The International Mountain Bicycling Association is blazing a new path ahead to provide funds to its chapters and local biking trail development.
To promote and fund the building, maintenance, and improvement of biking trails, the International Mountain Bicycling Association launched a national marketing effort and crowdfunding platform called the Dig In Campaign.
“Mountain biking is growing as a sport. It keeps people active, healthy, outdoors, enjoying the environment which we’re all a part of, and we want to be able to put more opportunities in the hands of Americans to get out and experience those trail networks and the love of what can come from riding a bike in the woods,” Director of Brand Development Aimee Ross said. “We believe that mountain biking changes lives, and this is just a step forward in us showing how we are going to accomplish changing more lives across the U.S.”
Running from November 1 through the end of the year, Dig In raises money to support local projects IMBA chapters are working on. To receive funds, chapters had to prove they already had an agreement with a land manager to develop a trail and fill out an application providing IMBA with the details. Ross said the application process could become more selective in the future depending on resource availability.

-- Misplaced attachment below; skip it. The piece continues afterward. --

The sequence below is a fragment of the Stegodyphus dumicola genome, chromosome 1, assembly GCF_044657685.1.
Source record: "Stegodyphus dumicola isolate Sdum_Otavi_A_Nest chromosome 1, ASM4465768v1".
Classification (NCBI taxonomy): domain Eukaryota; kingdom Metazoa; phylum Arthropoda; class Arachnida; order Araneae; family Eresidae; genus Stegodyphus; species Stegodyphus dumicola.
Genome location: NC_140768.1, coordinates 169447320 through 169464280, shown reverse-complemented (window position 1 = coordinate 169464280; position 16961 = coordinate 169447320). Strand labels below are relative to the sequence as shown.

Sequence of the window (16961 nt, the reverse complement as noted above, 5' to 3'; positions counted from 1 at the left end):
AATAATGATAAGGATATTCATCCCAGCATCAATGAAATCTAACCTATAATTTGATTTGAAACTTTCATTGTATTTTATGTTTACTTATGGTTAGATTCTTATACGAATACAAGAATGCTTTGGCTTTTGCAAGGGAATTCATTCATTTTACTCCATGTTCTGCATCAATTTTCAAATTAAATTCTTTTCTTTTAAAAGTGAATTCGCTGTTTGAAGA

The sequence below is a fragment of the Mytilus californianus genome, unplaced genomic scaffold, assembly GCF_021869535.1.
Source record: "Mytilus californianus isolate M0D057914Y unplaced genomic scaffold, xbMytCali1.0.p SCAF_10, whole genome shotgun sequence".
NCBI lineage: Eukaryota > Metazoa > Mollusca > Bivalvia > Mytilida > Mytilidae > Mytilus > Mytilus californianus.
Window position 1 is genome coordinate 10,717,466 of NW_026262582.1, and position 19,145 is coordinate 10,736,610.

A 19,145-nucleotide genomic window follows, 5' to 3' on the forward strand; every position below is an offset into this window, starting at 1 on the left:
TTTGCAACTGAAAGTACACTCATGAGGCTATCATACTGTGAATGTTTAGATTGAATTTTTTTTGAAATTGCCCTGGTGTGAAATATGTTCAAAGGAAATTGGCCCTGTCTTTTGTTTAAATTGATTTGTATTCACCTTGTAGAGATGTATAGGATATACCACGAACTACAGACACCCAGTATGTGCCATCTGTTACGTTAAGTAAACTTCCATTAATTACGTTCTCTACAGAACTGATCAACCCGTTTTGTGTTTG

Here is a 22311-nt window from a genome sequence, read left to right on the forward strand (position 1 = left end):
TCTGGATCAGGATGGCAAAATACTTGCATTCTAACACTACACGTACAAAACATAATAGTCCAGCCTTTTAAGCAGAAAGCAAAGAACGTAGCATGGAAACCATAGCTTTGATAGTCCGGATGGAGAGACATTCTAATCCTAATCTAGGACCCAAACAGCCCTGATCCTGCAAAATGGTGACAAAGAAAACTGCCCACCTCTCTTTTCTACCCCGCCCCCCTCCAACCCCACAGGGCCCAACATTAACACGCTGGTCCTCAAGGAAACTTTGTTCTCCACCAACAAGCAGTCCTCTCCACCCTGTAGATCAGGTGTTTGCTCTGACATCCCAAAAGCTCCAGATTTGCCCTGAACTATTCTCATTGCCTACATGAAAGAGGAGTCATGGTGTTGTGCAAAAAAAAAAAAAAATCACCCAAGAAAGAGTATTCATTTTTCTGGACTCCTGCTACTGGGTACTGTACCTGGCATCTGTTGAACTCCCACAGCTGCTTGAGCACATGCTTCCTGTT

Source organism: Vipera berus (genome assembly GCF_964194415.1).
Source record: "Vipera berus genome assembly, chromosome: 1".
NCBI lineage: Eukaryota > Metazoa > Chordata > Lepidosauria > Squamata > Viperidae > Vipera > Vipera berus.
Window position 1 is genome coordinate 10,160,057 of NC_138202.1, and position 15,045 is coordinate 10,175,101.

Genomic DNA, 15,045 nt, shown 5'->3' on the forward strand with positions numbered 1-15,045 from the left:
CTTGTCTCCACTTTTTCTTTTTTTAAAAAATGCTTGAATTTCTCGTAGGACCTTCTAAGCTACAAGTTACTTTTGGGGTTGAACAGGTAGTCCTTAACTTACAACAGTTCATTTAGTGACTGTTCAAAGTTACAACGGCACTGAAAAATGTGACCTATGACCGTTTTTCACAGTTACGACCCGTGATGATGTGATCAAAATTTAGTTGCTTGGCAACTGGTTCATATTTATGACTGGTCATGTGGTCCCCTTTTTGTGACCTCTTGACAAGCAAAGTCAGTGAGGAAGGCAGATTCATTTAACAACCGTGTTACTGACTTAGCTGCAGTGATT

IMBA’s partners donated a large amount of the money behind the campaign. Some like REI gave flat donations while others gave a portion of their sales—such as Showers Pass, which is giving 5 percent of proceeds from its IMBA jacket.
After significant internal change at IMBA last year, “part of this campaign is just to reestablish that trust with our chapters and our partners, and then allow us to share the IMBA story to include our chapters and what they’re doing,” Ross said.
In addition to industry partners, individuals across the U.S. can give to specific chapters and trail projects through the online crowdfunding platform. “[Chapters] were really excited about that part of it that not only did IMBA go out and gather a pot of money from the industry—which we’re still not done [with]—but we’re also hosting an individual fundraising platform that we will promote on a national level,” Ross said.
In the past, IMBA hosted a trail-building fund that was largely run on a regional basis as well as worked with industry partners to give small grants to chapter projects. Neither method proved effective, driving IMBA to develop the Dig In Campaign.
By supporting 68 chapter projects in 31 states, the campaign will fund 500 miles of new trails, maintenance of 140 miles of existing tails, 10 new bike parks, and four trails for the National Interscholastic Cycling Association and its high school mountain biking program.
“These projects are a product of the hard work of dedicated volunteer mountain bikers who are making their communities better through trails,” Executive Director Dave Wiens said in a press release. “It is our pleasure to introduce a campaign all across the country that supports mountain biking, mountain bikers, and trails.”